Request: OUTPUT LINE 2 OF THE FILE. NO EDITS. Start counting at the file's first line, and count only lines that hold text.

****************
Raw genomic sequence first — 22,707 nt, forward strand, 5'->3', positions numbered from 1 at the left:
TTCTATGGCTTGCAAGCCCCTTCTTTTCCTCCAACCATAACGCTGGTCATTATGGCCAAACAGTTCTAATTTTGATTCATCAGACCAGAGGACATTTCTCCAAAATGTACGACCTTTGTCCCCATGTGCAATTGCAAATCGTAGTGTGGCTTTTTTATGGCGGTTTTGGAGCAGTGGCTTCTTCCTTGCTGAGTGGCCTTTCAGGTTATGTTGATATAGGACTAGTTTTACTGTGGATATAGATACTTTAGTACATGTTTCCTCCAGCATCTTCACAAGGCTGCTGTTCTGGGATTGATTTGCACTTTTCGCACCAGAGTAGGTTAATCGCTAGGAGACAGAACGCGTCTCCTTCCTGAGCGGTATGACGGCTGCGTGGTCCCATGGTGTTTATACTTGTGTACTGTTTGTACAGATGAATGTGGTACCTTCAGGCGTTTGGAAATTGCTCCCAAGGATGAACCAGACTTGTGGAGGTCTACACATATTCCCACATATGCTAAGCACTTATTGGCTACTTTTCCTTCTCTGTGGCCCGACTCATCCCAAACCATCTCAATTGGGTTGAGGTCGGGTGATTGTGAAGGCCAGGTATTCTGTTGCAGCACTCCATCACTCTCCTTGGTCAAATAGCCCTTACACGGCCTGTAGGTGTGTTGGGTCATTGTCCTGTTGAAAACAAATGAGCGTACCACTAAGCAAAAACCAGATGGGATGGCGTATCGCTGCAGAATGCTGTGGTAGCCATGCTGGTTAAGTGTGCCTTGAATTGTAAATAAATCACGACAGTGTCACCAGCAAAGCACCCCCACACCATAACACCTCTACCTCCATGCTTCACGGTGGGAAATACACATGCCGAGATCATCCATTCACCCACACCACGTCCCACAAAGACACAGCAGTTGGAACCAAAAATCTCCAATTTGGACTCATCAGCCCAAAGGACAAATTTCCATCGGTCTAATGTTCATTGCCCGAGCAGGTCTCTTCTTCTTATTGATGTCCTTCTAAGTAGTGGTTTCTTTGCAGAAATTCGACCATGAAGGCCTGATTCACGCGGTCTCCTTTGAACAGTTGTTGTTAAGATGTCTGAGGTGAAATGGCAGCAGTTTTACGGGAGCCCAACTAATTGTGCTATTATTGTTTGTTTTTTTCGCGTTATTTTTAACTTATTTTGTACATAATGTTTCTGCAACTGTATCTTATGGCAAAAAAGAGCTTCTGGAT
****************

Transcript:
TTCTATGGCTTGCAAGCCCCTTCTTTTCCTCCAACCATAACGCTGGTCATTATGGCCAAACAGTTCTAATTTTGATTCATCAGACCAGAGGACATTTCTCCAAAATGTACGACCTTTGTCCCCATGTGCAATTGCAAATCGTAGTGTGGCTTTTTTATGGCGGTTTTGGAGCAGTGGCTTCTTCCTTGCTGAGTGGCCTTTCAGGTTATGTTGATATAGGACTAGTTTTACTGTGGATATAGATACTTTAGTACATGTTTCCTCCAGCATCTTCACAAGGCTGCTGTTCTGGGATTGATTTGCACTTTTCGCACCAGAGTAGGTTAATCGCTAGGAGACAGAACGCGTCTCCTTCCTGAGCGGTATGACGGCTGCGTGGTCCCATGGTGTTTATACTTGTGTACTGTTTGTACAGATGAATGTGGTACCTTCAGGCGTTTGGAAATTGCTCCCAAGGATGAACCAGACTTGTGGAGGTCTACACATATTCCCACATATGCTAAGCACTTATTGGCTACTTTTCCTTCTCTGTGGCCCGACTCATCCCAAACCATCTCAATTGGGTTGAGGTCGGGTGATTGTGAAGGCCAGGTATTCTGTTGCAGCACTCCATCACTCTCCTTGGTCAAATAGCCCTTACACGGCCTGTAGGTGTGTTGGGTCATTGTCCTGTTGAAAACAAATGAGCGTACCACTAAGCAAAAACCAGATGGGATGGCGTATCGCTGCAGAATGCTGTGGTAGCCATGCTGGTTAAGTGTGCCTTGAATTGTAAATAAATCACGACAGTGTCACCAGCAAAGCACCCCCACACCATAACACCTCTACCTCCATGCTTCACGGTGGGAAATACACATGCCGAGATCATCCATTCACCCACACCACGTCCCACAAAGACACAGCAGTTGGAACCAAAAATCTCCAATTTGGACTCATCAGCCCAAAGGACAAATTTCCATCGGTCTAATGTTCATTGCCCGAGCAGGTCTCTTCTTCTTATTGATGTCCTTCTAAGTAGTGGTTTCTTTGCAGAAATTCGACCATGAAGGCCTGATTCACGCGGTCTCCTTTGAACAGTTGTTGTTAAGATGTCTGAGGTGAAATGGCAGCAGTTTTACGGGAGCCCAACTAATTGTGCTATTATTGTTTGTTTTTTTCGCGTTATTTTTAACTTATTTTGTACATAATGTTTCTGCAACTGTATCTTATGGCAAAAAAGAGCTTCTGGAT